Through the roles of women in each text, they are both subject to marriage like most females within their societies. Kitterage suggests that The Merchants Tale is a contribution to a wider marriage debate within society which places wives at the centre of discussion. It’s worth including that within this debate, females are completely excluded and therefore we only have male opinions which would be fairly common within the time set. - Good start wiht a context driven point! Januarie, who is described to be ignorant and blind by the merchant, takes an optimistic view on marriage throughout the tales. Although at the time he is not married he describes it as “Paradys” which has religious connotations for heaven and alludes to the Garden of Eden.- Sum this up! You could easily discuss that Januarie may be the embodiment of the 15th C man, who is ignorant and blind yet aspires for marriage. This symbolises how important marriage is considered to the society and despite how limited a man may be he decides a woman's future. He sees companionship with women as bliss and thinks it will complete his life. This could be used as satire by Chaucer and married pilgrims within the tales who are so adamant that marriage is quite the opposite. -Through this Chaucer could be suggesting that... What social message could you gather?Unlike The Merchants Tale, we do get to see a female’s perspective on marriage. Within the ‘Dromle’ production, the Duchess is also portrayed just as optimistic as Januarie about marriage. This is expressed through her presence on stage. The audience can see that her body language is open as she prances around the stage talking about marriage. - Too vague! Look specificall, using examples to discuss Webster's representation of marriage and understanding of thus. However, just as Kitterage suggests there is the opposite view to the wider debate. For instance, the character if Justinus who is described as wise and experienced by the Merchant suggests that Januaries future wife “she may be your purgatorie” which ironically ends up to be true at the end of the tale, and again confirms Chaucer’s ever so cynical views on marriage and women.- We haven't had an explicit confirmation of this before. Chaucer also translates this view into the wider spectrum of ‘The Canterbury Tales’. In the Wife of Bath, a woman has several husbands all of whom she has been horrible to. As the Duchess is a widow, views or her remarrying would be met with disgust (ironically, half of widows in the 17th century got re married anyway). But as she possesses power and authority within her state, it is penalised further. Brodwin states that the Duchess is unfortunate for holding a healthy desire in such a bleak and unfair society. The marriage debate continues to emphasise the misogyny within both societies.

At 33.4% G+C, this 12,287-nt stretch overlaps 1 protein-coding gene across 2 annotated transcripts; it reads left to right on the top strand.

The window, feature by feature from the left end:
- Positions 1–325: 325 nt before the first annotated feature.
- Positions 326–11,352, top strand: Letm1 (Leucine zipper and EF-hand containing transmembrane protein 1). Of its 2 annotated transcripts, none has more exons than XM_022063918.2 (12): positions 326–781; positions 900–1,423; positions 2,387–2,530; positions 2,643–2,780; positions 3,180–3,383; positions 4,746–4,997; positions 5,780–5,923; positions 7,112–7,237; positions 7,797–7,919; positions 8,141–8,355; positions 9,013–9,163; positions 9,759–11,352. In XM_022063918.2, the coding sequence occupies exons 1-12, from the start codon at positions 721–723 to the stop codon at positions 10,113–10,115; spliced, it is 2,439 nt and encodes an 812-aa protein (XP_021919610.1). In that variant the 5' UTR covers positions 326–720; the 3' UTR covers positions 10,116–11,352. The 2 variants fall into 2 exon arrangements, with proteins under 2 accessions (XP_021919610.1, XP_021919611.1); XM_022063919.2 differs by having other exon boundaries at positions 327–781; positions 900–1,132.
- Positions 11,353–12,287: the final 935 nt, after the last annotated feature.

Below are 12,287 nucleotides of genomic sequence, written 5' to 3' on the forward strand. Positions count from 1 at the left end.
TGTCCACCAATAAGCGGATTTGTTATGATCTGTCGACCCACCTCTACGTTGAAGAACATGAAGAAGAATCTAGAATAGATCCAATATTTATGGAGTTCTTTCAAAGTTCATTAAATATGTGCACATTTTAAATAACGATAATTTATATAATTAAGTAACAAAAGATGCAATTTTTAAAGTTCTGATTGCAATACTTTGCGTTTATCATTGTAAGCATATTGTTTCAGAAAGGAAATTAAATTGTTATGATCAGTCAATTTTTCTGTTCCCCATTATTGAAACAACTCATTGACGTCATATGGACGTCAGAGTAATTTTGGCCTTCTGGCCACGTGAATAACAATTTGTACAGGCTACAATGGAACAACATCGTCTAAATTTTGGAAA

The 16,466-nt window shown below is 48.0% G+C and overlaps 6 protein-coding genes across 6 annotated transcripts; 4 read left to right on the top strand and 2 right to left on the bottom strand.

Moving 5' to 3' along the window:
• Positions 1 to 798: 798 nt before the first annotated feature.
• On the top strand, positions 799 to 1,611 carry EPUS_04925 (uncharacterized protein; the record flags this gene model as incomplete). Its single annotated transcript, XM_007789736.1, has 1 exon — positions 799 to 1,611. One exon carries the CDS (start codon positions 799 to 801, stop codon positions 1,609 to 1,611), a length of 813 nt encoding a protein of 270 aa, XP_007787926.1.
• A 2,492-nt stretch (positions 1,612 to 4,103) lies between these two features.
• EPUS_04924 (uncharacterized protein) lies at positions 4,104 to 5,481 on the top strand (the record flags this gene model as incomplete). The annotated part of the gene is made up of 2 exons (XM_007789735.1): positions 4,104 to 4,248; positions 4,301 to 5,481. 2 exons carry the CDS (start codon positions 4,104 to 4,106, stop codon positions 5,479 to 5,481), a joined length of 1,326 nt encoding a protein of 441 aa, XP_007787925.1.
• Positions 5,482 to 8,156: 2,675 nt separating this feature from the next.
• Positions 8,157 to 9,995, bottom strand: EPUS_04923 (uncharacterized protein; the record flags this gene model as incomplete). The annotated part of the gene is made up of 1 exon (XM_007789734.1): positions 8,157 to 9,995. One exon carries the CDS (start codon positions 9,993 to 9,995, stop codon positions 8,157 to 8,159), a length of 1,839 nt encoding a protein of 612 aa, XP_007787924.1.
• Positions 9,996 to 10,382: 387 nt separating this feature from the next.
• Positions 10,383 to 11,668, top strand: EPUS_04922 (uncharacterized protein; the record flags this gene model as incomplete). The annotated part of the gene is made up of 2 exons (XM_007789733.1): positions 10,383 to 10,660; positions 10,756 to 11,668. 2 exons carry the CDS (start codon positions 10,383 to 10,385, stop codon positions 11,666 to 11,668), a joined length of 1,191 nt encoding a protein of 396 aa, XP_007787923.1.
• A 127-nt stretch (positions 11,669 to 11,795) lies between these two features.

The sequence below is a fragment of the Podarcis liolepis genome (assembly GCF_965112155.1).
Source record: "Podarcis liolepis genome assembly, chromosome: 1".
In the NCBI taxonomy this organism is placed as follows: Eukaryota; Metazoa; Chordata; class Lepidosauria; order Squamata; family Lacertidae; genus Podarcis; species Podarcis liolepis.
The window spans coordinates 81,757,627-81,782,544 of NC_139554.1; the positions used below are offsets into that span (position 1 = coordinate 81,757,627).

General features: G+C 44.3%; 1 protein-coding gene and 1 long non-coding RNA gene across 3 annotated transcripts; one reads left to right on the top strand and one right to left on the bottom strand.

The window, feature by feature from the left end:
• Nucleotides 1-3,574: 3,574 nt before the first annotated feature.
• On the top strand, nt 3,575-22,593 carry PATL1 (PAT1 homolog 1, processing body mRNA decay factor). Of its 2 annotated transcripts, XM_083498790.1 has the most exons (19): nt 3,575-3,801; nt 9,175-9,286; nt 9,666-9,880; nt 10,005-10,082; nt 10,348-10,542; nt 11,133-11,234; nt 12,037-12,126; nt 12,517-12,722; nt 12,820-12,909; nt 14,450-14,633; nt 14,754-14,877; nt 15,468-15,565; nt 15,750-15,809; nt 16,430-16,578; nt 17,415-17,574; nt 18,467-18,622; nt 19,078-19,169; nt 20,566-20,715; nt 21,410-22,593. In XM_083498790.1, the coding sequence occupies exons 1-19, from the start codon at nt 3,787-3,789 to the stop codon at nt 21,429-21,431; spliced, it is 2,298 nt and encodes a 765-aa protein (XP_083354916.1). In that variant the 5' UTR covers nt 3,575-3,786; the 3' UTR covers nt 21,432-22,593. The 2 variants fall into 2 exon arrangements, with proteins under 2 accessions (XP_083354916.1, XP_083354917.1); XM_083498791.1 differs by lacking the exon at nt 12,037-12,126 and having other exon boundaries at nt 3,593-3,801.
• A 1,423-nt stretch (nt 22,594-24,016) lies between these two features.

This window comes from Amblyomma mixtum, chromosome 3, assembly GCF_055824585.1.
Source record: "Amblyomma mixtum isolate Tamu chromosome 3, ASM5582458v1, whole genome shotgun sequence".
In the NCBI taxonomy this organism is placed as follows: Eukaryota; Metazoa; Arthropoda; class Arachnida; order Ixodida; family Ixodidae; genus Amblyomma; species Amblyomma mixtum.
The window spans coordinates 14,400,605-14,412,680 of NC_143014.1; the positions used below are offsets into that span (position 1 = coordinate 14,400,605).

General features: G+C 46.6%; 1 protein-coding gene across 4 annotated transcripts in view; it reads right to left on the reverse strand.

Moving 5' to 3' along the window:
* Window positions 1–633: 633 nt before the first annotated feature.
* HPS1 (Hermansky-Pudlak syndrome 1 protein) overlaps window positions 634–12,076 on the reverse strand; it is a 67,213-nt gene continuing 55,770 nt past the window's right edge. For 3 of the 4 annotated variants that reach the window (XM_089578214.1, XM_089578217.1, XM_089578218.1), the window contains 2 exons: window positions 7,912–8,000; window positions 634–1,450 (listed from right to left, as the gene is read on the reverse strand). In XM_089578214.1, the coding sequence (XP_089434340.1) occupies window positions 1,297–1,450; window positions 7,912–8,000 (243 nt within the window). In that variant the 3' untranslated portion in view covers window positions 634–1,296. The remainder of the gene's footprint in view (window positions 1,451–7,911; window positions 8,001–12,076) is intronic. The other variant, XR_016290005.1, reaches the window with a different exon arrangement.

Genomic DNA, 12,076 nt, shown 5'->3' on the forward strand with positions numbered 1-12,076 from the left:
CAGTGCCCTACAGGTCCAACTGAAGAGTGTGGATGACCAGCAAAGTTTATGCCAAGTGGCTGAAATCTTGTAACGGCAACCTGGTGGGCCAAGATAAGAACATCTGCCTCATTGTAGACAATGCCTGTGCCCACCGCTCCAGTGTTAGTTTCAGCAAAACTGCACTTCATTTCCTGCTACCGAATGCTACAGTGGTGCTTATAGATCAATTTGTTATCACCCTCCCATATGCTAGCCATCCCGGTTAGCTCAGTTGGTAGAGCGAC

I've gotten the jist of what you are trying to get at in this essay however you are lacking coherency in the method of writing as you are being too vague!
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xJaayyy
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I've gotten the jist of what you are trying to get at in this essay however you are lacking coherency in the method of writing as you are being too vague![/QUOTE]

Thank you for your response!
How can I make my writing more coherent and avoid being less vauge in the exam? I tend to just spew everything out as i’m writing it under timed conditions.

Also what band do you think it’s currently in? I have till Thursday to sharpen essay skills! The minimum I need is a C grade but a B is the goal!

Plus do you have any sort of tips/tricks for essay writing in general that I seem to miss?
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Pearlfection1
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Are you doing OCR?
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Pearlfection1
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Also, I don't know if you've read through the essay. I have in this section detailed and commented on Dr tian parts. I don't think it is for some reason bold like I had made it.
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Pop,pop
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(Original post by Pearlfection1)
Also, I don't know if you've read through the essay. I have in this section detailed and commented on Dr tian parts. I don't think it is for some reason bold like I had made it.